Tuesday, June 18

SST spells more bad news for tobacco, breweries as sales affected

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From the new criteria stated above, on-trade establishments which see an annual turnover of RM1 million and above are now liable to pass an additional six per cent service tax for alcoholic products sold there. — Reuters photo

Based on previous restrictions imposed by the Ministry of Health, tobacco players are not permitted to absorb value-added taxes and excise duties or reduce prices from the ceasing of such. — Reuters photo

KUCHING: The impending Sales and Services Tax (SST) on September 1 later this week will add more salt to the wounds of tobacco and brewery players in Malaysia, having already been hit by health restrictions and other sector-specific taxes.

Following the passing by the Dewan Negara on August 20, 2018, The Royal Customs Department of Malaysia declared that a 10 per cent sales tax will be implemented on sin goods in addition to a six per cent service tax on food service establishments with an annual turnover of RM1 million and above.

Kenanga Investment Bank Bhd (Kenanga Research) noted that this differed from the Pre-2015 Sales and Service Tax (SST) regime whereby alcoholic beverages and tobacco products were charged a five per cent sales tax while food establishments with an annual turnover of RM3 million and above would be liable to pay service taxes.

“The move to reintroduce SST stemmed from the present government’s effort to curb general inflation across all consumer goods,” it said yesterday in a research note.

“While the previous Goods and Services Tax (GST) structure charged up to circa 11,200 different goods, the scope of the SST covers 6,400 total goods.

“However, we believe that it is because of the loss of tax revenue driven by this that sales tax rates for goods under certain categories – also known as sin goods – were imposed a higher rate to make up for that short fall.

“In addition, more stringent criteria to get a broader range of service providers to pay service tax could also be led by this motive.”

Based on previous restrictions imposed by the Ministry of Health, tobacco players are not permitted to absorb value-added taxes and excise duties or reduce prices from the ceasing of such.

Hence, cigarette prices remained constant despite the zerorating of GST since June 2018.

“With the reintroduction of sales taxes, the new 10 per cent rate would be charged on the current ‘tax-free’ retail prices to inflate prices further,” Kenanga Research said.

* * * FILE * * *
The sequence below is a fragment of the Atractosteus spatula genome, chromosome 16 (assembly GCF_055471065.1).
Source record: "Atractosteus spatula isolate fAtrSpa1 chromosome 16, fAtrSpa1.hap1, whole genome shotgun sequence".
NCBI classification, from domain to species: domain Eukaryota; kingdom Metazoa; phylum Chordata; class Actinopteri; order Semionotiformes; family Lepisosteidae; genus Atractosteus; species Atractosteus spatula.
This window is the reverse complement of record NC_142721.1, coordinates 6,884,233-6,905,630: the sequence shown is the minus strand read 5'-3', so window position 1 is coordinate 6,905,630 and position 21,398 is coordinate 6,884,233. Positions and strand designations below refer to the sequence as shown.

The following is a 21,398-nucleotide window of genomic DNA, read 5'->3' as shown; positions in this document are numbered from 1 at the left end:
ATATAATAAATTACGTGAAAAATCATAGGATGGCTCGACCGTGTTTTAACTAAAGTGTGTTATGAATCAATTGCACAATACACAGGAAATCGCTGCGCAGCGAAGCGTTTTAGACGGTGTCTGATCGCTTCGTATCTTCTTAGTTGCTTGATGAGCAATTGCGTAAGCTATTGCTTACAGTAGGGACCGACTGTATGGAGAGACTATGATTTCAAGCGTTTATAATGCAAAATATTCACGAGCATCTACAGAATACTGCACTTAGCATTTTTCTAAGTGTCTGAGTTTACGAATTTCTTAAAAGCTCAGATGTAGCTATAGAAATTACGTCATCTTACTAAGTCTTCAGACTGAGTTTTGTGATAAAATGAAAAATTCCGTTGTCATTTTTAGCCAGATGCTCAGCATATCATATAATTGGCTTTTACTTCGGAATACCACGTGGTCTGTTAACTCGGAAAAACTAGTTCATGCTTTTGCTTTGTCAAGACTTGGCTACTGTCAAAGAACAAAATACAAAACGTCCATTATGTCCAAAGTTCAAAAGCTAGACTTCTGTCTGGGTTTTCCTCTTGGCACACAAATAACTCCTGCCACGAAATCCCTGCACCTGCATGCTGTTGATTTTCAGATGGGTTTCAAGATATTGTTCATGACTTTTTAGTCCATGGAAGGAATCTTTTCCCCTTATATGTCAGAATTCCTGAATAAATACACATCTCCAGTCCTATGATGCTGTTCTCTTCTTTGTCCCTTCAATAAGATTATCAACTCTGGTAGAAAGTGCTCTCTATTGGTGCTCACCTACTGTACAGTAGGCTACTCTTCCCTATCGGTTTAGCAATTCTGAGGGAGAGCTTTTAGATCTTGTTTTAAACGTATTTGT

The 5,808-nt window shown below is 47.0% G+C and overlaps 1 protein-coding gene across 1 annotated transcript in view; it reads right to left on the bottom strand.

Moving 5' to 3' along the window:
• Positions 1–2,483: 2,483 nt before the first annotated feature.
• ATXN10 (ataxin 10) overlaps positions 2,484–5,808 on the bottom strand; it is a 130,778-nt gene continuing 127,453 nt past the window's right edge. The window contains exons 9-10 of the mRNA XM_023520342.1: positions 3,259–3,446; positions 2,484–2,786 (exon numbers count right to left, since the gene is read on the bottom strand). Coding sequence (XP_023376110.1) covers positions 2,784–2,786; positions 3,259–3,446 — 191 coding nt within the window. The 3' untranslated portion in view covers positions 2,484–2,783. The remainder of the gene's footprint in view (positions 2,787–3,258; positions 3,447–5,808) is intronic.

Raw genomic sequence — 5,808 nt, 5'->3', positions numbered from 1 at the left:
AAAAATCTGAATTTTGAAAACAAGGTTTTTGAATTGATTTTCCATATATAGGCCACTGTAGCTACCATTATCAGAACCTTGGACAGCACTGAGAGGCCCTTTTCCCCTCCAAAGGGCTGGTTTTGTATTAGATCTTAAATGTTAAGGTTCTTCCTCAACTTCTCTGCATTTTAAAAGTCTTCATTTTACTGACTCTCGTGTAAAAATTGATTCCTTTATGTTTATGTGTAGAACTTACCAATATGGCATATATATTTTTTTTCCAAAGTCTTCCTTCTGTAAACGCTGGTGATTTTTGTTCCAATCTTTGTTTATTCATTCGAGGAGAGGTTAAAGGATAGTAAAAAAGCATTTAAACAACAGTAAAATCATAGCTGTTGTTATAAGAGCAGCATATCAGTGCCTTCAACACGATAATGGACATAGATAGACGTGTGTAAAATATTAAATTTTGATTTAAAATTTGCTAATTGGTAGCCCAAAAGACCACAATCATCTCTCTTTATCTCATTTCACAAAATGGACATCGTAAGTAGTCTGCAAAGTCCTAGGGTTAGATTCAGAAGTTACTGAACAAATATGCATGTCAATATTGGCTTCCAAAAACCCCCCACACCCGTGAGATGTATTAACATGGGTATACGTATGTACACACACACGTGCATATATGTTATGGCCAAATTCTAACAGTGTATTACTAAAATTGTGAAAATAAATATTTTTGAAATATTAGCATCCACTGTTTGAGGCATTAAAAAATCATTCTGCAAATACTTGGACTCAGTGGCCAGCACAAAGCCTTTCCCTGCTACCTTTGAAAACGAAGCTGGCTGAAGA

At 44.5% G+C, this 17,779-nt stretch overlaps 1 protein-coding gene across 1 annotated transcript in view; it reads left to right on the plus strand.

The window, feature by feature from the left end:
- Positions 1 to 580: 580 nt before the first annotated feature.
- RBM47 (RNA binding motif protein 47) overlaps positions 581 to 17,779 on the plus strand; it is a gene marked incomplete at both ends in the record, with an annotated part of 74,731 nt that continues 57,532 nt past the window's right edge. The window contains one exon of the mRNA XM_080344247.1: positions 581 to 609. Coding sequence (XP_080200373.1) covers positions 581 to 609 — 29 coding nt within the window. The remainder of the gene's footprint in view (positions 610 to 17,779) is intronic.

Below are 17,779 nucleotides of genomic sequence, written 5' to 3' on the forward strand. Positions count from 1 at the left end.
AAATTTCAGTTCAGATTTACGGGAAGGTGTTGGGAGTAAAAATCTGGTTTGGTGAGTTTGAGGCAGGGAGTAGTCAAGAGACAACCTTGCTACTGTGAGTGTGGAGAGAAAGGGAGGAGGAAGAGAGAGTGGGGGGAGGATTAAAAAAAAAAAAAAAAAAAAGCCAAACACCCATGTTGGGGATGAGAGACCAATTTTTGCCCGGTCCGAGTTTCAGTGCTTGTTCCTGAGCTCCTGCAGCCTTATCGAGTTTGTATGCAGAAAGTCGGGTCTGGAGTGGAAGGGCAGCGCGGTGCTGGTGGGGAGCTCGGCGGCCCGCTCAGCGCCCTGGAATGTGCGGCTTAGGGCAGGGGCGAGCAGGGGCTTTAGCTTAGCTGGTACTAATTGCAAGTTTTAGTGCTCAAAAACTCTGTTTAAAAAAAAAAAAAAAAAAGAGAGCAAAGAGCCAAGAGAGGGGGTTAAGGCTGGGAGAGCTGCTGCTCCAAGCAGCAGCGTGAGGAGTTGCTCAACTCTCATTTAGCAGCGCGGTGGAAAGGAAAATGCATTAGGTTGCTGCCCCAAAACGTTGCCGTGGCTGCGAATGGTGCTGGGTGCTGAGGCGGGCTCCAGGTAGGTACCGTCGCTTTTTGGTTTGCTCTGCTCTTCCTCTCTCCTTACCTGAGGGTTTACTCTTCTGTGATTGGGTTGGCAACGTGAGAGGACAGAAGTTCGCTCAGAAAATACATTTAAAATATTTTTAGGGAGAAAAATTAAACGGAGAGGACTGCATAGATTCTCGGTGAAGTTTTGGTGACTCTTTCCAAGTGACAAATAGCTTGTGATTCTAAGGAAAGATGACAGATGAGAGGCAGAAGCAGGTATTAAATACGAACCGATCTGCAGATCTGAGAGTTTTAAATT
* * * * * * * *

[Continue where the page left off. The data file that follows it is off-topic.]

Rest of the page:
“This would be highly unbeneficial to the legal cigarette market as illicit cigarette sales have become alarmingly rampant due to its availability and affordability.

Recall that is it estimated that illegal sales account for 63 per cent of the industry volume as of June 2018. Therefore, it is highly anticipated that further price pressures would aggravate the leakages from the legal market share.”

Come September 1, the research firm predicted prices of the 20-stick packs would likely increase by 10 per cent across the board.

New prices should amount to RM18.70 from RM17 per pack for premium brands; RM17.05 from RM15.50 per pack for aspirational premium brands; and RM13.20 from RM12 per pack for value-for-money brands.

Note that the sales tax charges differ from excise duties, which are imposed for each stick sold.

Meanwhile for breweries, Kenanga Research gathered that brewers were more fluid with price adjustments to value-added taxes, reducing prices in reflection of the zero-rating of GST.

Although raising prices with the new sales tax would appear to be in the ordinary course of business, it forewarned that the new 10 per cent tax rate was an increment from the previous sales tax regime.

“Also note that brewers sell products through two different channels, being on-trade (namely owners of food establishments) and off-trade platforms (like supermarkets and convenience stores).

“From the new criteria stated above, on-trade establishments which see an annual turnover of RM1 million and above are now liable to pass an additional six per cent service tax for alcoholic products sold there.

“While this does not directly impact the brewers as they do not sell to the end consumers in this channel, the higher on-trade selling prices further may undermine consumer demand,” it calculated.

The research firm also suspected that on-trade sales would garner better margins as off-trade transactions are typically dependent on higher volume transactions.

With an added six per cent service tax to be imposed towards food establishments, it believed consumption in these locations could be hampered as customers begin to spend less.

“Further, while the previous SST structure only imposed the six per cent service tax on establishments with an annual turnover of RM3 million and above, reducing the threshold to RM1 million would capture more establishments to be liable and charging end customers more.

“This could result in brewers returning to an off-trade concentrated revenue stream which may translate to lower profits overall.”